The shocking arrest last week of state Senator Leland Yee on charges of public corruption and conspiracy to sell illegal firearms has renewed calls for campaign finance and public ethics reform in California. After all, Yee was the third Democratic senator to be ensnared in a major scandal in just a few months. But while there's little doubt that California's campaign finance laws need reforming, state voters have rejected attempts to take private money out of political campaigns, and the conservative-leaning US Supreme Court has invalidated election reform laws in other states. As a result, more undercover FBI probes like the one that snagged Yee, along with similar investigations conducted by the state Attorney General and local district attorneys, may provide our only real hope for restoring faith in government.
We also should revisit public financing of political campaigns in order to limit the influence of corporations, special interests, and wealthy individuals on our political process. In 2010, the League of Women Voters and other good-government groups sponsored Proposition 15, a statewide ballot measure that would have used the 2014 secretary of state race as a test case for public election financing. Ironically, Yee was running in that contest this year when he solicited and accepted campaign donations from undercover FBI agents in exchange for official favors. Had Prop 15 passed, Yee might have felt much less pressure to pursue big campaign contributions.
But state voters soundly rejected Prop 15 — 57 percent to 43 percent. The measure was floated at the height of the Great Recession, when the state and local governments were slashing public services, and so voters had little appetite for using public funds to elect politicians. That's too bad, however, because Prop 15 was a worthy initiative. If it had won, candidates running for secretary of state who had proven they had widespread support would have been eligible to receive public financing for their campaigns — if they agreed to a spending cap and refused private donations. Fees paid by lobbyists would have funded the measure, thereby relieving candidates from having to spend much of their time asking donors for money.
"When they're honest, they'll talk about the hours they have to spend ... dialing for dollars," said Helen Hutchison of the Oakland League of Women Voters. "And it's a lot of hours."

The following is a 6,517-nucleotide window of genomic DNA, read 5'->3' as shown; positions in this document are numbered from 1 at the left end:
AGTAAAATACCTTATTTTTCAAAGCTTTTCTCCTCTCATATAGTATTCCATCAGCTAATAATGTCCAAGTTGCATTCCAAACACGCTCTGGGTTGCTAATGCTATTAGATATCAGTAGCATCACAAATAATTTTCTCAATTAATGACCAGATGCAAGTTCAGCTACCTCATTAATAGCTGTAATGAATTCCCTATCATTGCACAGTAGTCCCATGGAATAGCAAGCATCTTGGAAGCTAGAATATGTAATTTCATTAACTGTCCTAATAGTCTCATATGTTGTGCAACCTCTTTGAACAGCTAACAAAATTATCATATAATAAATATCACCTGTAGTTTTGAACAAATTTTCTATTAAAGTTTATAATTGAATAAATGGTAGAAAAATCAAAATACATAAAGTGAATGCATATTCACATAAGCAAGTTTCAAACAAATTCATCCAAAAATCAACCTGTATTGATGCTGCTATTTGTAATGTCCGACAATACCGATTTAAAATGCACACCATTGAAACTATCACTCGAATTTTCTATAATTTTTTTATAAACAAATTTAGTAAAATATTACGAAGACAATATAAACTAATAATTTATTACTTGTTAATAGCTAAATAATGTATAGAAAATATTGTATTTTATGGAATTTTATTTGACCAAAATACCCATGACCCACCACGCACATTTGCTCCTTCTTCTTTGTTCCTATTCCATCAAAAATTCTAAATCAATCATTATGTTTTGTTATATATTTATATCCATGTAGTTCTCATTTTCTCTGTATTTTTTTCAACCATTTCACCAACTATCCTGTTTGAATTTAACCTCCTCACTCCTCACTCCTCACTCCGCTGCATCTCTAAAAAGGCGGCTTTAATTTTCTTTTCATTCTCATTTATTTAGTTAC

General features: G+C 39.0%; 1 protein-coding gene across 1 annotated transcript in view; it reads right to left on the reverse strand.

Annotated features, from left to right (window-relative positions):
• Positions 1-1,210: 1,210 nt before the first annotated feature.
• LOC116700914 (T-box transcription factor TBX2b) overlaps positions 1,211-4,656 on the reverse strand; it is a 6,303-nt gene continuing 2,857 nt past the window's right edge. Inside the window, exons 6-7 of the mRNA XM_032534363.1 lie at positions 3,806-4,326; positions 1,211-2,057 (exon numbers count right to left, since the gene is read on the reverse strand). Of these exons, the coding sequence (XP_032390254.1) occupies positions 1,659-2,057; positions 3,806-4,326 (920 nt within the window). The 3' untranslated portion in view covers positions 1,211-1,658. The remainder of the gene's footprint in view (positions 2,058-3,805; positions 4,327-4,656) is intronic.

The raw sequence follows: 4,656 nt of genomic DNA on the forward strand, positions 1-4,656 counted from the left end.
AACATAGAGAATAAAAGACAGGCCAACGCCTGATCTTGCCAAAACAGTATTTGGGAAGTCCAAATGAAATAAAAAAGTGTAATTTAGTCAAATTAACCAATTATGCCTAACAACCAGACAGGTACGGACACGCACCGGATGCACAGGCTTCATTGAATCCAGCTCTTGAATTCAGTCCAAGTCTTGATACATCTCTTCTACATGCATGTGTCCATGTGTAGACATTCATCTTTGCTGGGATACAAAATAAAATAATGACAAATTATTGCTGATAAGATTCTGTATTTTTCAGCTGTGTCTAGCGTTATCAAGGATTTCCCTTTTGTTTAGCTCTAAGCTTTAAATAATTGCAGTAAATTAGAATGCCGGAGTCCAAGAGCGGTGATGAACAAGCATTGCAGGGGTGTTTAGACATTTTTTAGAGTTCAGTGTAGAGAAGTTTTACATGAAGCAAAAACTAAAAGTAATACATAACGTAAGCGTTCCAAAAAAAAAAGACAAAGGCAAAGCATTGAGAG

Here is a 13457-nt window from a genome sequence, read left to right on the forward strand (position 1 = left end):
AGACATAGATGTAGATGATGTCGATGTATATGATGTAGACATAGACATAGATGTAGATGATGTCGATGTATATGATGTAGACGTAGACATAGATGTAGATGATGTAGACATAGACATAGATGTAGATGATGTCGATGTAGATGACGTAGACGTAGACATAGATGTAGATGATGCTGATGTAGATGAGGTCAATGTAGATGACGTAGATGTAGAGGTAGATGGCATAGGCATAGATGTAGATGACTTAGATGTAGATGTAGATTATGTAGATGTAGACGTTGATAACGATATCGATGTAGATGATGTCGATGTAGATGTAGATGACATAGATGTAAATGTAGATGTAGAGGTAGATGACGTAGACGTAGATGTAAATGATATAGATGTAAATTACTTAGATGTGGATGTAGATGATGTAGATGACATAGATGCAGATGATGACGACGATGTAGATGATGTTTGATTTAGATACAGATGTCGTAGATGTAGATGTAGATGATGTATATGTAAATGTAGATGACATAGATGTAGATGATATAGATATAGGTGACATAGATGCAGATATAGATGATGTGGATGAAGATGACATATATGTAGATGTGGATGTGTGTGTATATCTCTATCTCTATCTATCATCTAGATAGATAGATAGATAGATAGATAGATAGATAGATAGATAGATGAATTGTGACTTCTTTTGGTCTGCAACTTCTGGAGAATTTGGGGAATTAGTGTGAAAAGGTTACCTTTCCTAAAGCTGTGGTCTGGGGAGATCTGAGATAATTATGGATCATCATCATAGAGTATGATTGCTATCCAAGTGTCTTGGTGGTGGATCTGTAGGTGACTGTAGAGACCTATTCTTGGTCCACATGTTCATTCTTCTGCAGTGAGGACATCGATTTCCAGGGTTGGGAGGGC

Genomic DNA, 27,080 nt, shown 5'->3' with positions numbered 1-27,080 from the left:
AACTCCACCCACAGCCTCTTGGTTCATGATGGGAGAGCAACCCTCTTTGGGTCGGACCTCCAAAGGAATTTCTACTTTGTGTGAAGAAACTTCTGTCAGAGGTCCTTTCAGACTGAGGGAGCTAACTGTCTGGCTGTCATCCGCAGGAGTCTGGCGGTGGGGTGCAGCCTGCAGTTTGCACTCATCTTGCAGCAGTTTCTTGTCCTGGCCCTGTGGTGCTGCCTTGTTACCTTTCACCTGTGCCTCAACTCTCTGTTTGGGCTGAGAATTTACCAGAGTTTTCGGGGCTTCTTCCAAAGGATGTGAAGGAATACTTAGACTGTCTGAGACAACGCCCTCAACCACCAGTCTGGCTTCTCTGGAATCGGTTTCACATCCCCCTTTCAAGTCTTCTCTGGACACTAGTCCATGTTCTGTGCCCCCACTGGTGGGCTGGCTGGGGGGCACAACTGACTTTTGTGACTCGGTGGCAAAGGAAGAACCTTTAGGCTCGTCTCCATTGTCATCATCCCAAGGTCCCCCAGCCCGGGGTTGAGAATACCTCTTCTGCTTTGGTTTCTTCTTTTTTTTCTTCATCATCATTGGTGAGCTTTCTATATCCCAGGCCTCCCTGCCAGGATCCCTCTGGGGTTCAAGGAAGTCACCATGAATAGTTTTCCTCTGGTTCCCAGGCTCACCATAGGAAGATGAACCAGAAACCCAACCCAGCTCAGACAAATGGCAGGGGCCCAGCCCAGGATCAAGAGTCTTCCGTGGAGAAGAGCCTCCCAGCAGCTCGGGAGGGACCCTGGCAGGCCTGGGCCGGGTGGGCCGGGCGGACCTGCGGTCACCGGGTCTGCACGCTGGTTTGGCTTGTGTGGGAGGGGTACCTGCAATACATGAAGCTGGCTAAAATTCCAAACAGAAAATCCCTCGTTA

State Senate leader Darrell Steinberg recently displayed a bit of honesty about how corrupt our current system is. "We have a system in this country that is awful," he told the San Francisco Chronicle. "People running for office, people who hold office, have to raise money to get elected and stay elected. And they have to raise money from the very interests that come before them and ask for their support or opposition on legislative matters. It's a bad thing."
It is a bad thing; in fact, it's state-sanctioned bribery. And it happens all the time, so much so that most of us are not surprised when politicians sponsor legislation or cast votes that benefit their biggest donors — even when those decisions may not be in the best interests of their true constituents: the rest of us.
Yet using public funds to pay for political campaigns remains a tough sell for many voters. There are also serious questions as to whether it would really work. The problem is the recent rise of so-called independent expenditure committees and dark money groups. Because of court rulings, these entities — which are supposed to operate independently from politicians — are free to raise and spend as much money as they want in support of or against political candidates. So even if private donors weren't allowed to contribute money directly to candidates, they could still help their favored politicians get elected by giving money to independent expenditure committees and dark money groups (nonprofits that don't have to reveal their donors). As a result, publicly financed candidates would still be beholden to big donors who help them win election.
Following a series of corruption scandals in the 1990s, Arizona attempted to deal with this issue by enacting a law that would have provided additional public funds to candidates if a contest was being influenced by independent expenditure committees. But in 2011, the conservative majority of the US Supreme Court struck down this provision of Arizona's campaign finance law, concluding that it violated the constitution. It was yet another decision by the court ensuring that corporations, special interests, and wealthy individuals can continue to dominate our politics.
And because the high court is unlikely to overturn such rulings anytime soon, FBI undercover investigations and other law enforcement probes may be the only way to root out public corruption. In the Yee case, FBI agents posed as a developer and medical marijuana magnate seeking favors from the senator in exchange for campaign funds. In the case of state Senator Ron Calderon of Southern California, who was indicted earlier this year, FBI agents posed as independent filmmakers who were seeking state tax credits in exchange for bribes.
The probes worked, but they're also not perfect. In fact, they will likely only ensnare desperate and foolish candidates who are willing to take money from people they hardly know. Careful politicians, by contrast, will still be able to accept bribes from long-trusted donors without fear of them being undercover agents.
But if there are enough investigations and arrests — by the FBI and by the State Attorney General's Office and local district attorneys — then they may prove to be enough of a deterrent for politicians thinking about taking or soliciting money for favors. As such, it may be time for a state ballot measure that would provide dedicated funding to public corruption investigations. We may have no other choice.